As it relates to the overall economy, residential construction represents a relatively small yet important portion of gross domestic product (GDP). According to the U.S. Bureau of Economic Analysis, residential construction currently represents 3.1% of GDP, well below the longer-term average of roughly 4.3%. If housing demand continues to rebound as we expect, we believe construction levels will slowly make their way back toward their long-term averages, providing a tailwind to the U.S. economy and helping sustain today’s recovery.
At this writing, the Delaware Investments Small-Cap Value / Mid-Cap Value Equity team believes that shares of U.S. homebuilders are appropriately priced at this stage of the housing recovery. We continue to look diligently at investment opportunities in peripheral industries that may benefit from housing improvement, giving weight to fundamentals as well as valuations, balance sheet strength, and free-cash-flow characteristics.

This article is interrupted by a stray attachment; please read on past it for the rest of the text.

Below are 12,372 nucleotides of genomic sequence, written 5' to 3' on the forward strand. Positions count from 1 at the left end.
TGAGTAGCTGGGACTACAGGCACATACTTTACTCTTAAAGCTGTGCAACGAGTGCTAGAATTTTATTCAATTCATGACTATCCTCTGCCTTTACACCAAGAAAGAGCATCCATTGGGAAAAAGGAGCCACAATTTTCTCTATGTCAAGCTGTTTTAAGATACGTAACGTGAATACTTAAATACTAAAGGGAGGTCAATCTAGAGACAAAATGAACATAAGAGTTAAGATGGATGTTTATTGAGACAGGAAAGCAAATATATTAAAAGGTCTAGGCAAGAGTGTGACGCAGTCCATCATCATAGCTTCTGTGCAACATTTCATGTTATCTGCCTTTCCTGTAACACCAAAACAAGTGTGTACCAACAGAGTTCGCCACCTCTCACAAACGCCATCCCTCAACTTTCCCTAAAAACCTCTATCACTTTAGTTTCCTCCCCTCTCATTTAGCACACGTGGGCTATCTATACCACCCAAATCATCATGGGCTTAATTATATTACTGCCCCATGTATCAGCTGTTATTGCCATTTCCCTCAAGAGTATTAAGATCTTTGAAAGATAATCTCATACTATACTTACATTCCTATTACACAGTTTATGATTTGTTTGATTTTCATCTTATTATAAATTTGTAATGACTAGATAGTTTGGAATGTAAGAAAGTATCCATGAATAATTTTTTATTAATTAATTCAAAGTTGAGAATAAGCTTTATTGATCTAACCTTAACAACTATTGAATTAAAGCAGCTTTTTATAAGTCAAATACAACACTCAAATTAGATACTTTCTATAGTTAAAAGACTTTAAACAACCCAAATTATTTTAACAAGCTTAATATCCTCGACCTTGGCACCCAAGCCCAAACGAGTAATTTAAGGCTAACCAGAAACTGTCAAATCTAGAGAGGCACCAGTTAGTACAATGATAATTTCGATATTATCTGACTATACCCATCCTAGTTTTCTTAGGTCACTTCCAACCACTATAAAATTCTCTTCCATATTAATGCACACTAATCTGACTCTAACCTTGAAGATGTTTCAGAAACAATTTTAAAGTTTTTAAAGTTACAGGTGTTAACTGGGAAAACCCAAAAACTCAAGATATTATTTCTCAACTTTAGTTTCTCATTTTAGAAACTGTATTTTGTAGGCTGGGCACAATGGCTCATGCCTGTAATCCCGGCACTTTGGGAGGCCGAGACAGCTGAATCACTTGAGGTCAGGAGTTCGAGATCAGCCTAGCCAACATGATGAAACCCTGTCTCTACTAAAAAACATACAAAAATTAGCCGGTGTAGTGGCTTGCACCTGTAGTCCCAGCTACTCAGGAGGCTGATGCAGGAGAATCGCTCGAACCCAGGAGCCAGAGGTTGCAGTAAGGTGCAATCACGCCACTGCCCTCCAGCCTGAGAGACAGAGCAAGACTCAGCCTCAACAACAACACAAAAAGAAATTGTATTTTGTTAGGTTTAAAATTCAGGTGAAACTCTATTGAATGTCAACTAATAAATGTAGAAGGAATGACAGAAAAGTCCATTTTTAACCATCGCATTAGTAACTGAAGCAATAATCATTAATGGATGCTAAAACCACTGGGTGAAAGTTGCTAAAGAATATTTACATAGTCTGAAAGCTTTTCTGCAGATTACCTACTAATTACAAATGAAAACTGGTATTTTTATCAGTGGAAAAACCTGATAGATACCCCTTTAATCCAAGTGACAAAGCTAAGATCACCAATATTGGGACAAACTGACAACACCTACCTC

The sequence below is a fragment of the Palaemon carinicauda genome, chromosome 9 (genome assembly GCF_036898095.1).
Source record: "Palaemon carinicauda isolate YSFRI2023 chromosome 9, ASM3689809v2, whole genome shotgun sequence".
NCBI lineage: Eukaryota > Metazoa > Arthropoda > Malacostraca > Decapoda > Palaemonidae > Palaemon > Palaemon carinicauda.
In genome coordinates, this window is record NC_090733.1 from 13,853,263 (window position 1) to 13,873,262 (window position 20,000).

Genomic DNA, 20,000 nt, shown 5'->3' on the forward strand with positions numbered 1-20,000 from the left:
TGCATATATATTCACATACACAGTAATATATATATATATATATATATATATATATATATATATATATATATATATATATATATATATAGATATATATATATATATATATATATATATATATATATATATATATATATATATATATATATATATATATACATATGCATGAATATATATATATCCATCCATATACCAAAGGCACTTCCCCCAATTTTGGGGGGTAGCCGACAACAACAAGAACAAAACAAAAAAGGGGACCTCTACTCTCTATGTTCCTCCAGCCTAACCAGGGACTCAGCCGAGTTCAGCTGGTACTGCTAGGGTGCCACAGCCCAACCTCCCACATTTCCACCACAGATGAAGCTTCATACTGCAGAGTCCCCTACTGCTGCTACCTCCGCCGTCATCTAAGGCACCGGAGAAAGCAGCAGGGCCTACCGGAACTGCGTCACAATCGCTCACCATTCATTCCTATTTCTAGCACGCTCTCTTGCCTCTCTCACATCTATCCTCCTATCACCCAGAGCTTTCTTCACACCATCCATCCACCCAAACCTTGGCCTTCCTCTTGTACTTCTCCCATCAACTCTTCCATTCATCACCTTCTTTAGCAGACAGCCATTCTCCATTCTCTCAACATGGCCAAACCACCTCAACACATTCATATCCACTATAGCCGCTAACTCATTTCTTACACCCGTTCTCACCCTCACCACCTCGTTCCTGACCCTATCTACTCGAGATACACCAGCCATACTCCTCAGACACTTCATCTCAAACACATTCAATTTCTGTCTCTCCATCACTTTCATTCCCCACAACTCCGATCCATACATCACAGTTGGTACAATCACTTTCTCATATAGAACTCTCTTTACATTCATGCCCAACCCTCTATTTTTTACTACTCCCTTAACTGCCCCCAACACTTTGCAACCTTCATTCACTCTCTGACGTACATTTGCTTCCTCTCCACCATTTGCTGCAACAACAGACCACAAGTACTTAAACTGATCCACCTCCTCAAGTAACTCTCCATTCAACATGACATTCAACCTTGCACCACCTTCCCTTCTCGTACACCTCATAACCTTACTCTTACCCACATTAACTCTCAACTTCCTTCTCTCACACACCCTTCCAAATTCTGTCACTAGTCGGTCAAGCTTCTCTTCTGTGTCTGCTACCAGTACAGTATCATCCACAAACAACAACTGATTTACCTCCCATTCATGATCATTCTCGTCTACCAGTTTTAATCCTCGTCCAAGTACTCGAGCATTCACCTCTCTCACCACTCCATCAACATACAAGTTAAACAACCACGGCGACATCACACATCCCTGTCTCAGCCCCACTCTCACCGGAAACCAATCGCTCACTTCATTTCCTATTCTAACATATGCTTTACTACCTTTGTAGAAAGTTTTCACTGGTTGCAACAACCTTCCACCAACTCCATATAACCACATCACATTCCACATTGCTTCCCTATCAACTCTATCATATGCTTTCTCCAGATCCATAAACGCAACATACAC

The views expressed represent the Manager's assessment of the market environment as of August 2015, and should not be considered a recommendation to buy, hold, or sell any security, and should not be relied on as research or investment advice. Views are subject to change without notice and may not reflect the Manager's views.
Carefully consider the Funds' investment objectives, risk factors, charges, and expenses before investing. This and other information can be found in the Funds' prospectuses and their summary prospectuses, which may be obtained by visiting delawarefunds.com/literature or calling 800 523-1918. Investors should read the prospectus and the summary prospectus carefully before investing.